The Allentown National Register Historic District dedication ceremony will take place at 18 Plymouth Avenue, the home of Thomas Huzinec and Carlos Villarroel. An 1892 Queen Anne-style manse and carriage house constructed on the estate of the former Sidway mansion, Huzinec and Villarroel’s home was newly added to the Allentown National Register District. “No. 18 Plymouth Avenue is a lovely example of the Queen Anne style so popular in Buffalo during the Victoria era, with its asymmetrical massing, use of wooden clapboards and shingles, its pyramidal, hipped roof as well as its turret with a rare original ornate spire,” said Wachadlo.

When Huzinec and Villarroel purchased 18 Plymouth Avenue in 2010, the house had been vacant for a decade, vandalized, and some of its interior architectural features stolen by salvage thieves. Its condition was a far cry from when initially built for Mr. and Mrs. William H. Harris. A favorite gathering spot for turn-of-the century Buffalonians, the Harrises frequently hosted society parties, ice cream and strawberry festivals, as well as musical and literary presentations in their home. At one particularly memorable event held in July 1900, Russian tea was served in the dining room while “heads and palms” were read in the tower room. Literary readings, a piano concert, singing, and whistling solos concluded a splendidly entertaining evening. During the mid-twentieth century, 18 Plymouth served as a funeral parlor and was later carved into apartments before being abandoned by the late 1990s. Several subsequent owners attempted to bring back the home’s grandeur, but the task overwhelmed them. The home remained unoccupied, increasingly being threatened with demolition.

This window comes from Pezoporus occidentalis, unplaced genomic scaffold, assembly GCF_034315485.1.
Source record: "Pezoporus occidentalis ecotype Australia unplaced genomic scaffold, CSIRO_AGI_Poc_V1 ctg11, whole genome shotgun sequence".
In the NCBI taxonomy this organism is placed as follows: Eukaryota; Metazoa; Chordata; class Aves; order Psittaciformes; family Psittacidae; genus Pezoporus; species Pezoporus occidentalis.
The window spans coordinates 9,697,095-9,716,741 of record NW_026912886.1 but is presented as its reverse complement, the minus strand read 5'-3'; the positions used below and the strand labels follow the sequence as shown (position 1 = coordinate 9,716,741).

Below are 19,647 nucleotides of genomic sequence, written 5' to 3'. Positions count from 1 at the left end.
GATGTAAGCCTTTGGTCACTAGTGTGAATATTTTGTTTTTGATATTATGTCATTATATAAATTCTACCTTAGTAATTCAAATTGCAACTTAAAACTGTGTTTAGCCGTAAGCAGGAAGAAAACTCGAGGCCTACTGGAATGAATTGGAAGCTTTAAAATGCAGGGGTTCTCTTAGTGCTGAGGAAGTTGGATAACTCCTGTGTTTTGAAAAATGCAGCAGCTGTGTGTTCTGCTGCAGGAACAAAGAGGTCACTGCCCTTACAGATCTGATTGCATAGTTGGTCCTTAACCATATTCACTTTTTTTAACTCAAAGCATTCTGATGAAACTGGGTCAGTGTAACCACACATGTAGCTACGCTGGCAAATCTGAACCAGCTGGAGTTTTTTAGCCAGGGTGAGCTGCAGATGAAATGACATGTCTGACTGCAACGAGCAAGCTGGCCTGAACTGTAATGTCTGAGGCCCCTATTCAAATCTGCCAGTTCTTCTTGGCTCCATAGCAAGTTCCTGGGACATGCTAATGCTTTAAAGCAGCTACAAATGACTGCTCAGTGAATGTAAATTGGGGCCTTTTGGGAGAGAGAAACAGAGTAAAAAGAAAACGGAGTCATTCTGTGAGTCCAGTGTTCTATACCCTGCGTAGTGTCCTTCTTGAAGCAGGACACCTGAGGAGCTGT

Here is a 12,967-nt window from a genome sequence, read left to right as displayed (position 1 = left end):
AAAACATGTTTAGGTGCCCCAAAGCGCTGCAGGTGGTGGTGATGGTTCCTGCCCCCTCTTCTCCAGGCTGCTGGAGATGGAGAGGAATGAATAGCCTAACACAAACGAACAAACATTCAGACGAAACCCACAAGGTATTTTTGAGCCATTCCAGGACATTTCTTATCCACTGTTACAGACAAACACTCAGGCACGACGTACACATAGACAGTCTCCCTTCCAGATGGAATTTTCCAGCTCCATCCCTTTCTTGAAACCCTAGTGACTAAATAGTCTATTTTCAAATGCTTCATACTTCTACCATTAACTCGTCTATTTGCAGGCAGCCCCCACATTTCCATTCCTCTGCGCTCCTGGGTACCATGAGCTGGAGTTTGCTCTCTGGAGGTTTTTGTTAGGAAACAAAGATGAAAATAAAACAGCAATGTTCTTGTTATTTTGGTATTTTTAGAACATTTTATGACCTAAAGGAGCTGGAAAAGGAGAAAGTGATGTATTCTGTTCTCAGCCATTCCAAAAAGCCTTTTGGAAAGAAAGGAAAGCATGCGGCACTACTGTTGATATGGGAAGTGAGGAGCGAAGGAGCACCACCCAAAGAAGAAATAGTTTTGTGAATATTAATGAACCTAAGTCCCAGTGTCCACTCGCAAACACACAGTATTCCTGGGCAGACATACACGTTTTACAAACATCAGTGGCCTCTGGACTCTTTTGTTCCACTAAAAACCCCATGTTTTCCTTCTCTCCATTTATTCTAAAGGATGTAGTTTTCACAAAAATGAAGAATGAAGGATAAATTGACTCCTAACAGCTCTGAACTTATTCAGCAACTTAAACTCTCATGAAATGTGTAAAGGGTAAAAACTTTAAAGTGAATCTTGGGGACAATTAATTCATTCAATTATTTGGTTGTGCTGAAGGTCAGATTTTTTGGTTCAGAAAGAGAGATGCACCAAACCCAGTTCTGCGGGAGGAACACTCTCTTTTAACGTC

Huzinec and Villarroel’s dream to live in and restore 18 Plymouth to its 1890s heyday was assisted by their utilization of the NYS Historic Homeownership Rehabilitation Tax Credit. “A complete transformation is in process as we return 18 Plymouth to its single family configuration: 47 windows, new exterior paint, cracked lathe and plaster replaced with drywall, all electrical, plumbing, and heating infrastructure replaced… the list goes on and on! Our estimated six-month project has been going on for over a year and there remains much to do,” said Huzinec.

“While extending New York State tax credits to owners of approximately 320 new properties is an immediate benefit of the Allentown National Register Historic District, there are several other reasons why the initiative is important beyond the Allentown community,” said Christopher N. Brown, chairman of the One Allentown committee. “Consistency in historicdistrict property rights, responsibilities, and standards will create an opportunity for improved communication, education, and future preservation program eligibility of Allentown’s structures. The Allentown neighborhood is a regional tourism destination because of its hotels, restaurants, art galleries, cultural venues, and events such as the Allentown Art Festival. A uniform historic district will help to ensure an improved Allentown visitor experience,” added Brown.

One final step remains in the journey to reconcile the disparate local and National Register Allentown Historic District boundaries created over 30 years ago. Minor revisions to the local Buffalo district (approximately 40 properties) will be pursued later in 2012.